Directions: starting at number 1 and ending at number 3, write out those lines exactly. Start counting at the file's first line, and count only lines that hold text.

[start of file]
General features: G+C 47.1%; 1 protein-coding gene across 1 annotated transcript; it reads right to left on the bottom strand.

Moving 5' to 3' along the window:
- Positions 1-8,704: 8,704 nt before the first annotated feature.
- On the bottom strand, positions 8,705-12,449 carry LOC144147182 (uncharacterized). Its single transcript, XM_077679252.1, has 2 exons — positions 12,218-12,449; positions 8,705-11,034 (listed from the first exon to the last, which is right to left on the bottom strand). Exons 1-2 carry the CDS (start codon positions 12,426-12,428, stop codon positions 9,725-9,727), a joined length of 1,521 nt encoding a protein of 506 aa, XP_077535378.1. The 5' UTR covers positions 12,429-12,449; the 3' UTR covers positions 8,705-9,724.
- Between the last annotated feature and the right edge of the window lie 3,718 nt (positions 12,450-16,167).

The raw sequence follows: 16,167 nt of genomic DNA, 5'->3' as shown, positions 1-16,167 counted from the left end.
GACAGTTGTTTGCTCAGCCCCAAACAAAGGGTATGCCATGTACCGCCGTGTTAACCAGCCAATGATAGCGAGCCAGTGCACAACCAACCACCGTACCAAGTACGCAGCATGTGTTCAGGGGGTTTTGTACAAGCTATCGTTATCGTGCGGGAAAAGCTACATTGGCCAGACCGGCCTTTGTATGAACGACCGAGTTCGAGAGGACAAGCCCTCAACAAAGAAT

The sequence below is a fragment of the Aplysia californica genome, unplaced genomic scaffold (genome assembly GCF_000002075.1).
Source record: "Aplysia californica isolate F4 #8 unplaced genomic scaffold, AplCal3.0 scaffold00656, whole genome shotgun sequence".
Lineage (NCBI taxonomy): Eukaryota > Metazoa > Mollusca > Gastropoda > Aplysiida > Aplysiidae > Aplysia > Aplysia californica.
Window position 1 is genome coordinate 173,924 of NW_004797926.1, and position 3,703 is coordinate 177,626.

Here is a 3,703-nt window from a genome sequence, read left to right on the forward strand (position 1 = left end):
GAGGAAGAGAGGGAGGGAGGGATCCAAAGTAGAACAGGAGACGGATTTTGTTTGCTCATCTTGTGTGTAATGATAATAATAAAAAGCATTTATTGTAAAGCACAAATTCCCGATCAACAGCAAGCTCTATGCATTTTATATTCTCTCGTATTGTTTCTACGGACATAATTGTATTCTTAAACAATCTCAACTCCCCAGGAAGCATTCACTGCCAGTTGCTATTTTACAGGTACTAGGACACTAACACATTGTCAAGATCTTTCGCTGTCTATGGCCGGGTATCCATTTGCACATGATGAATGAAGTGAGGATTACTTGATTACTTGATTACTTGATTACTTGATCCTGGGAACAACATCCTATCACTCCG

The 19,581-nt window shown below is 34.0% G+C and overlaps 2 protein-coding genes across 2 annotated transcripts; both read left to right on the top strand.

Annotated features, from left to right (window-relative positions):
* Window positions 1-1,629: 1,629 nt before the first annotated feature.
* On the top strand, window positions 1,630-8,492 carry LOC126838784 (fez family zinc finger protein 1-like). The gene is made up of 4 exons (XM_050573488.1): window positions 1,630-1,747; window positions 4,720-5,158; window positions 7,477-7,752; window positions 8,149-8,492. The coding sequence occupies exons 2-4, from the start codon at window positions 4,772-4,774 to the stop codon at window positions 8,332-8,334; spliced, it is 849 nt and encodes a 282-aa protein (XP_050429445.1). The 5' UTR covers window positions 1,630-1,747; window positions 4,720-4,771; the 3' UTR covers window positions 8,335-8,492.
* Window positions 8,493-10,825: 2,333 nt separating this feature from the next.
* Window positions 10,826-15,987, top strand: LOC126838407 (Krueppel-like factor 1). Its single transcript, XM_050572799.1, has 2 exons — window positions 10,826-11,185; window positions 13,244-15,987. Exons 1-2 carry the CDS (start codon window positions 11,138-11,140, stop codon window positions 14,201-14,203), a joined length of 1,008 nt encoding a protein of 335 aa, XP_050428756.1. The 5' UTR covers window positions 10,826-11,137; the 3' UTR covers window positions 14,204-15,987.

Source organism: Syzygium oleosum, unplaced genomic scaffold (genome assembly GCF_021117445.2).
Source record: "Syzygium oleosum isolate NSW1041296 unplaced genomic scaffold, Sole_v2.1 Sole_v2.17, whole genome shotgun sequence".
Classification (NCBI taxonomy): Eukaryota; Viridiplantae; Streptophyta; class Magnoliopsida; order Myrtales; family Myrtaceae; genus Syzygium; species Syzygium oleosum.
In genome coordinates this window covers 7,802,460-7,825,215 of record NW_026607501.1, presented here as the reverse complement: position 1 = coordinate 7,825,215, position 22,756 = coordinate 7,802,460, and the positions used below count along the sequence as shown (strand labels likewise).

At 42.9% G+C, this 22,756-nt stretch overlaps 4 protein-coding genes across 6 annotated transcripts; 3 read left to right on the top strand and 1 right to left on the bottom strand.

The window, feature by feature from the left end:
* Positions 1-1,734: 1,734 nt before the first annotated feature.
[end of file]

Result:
General features: G+C 47.1%; 1 protein-coding gene across 1 annotated transcript; it reads right to left on the bottom strand.

Moving 5' to 3' along the window:
- Positions 1-8,704: 8,704 nt before the first annotated feature.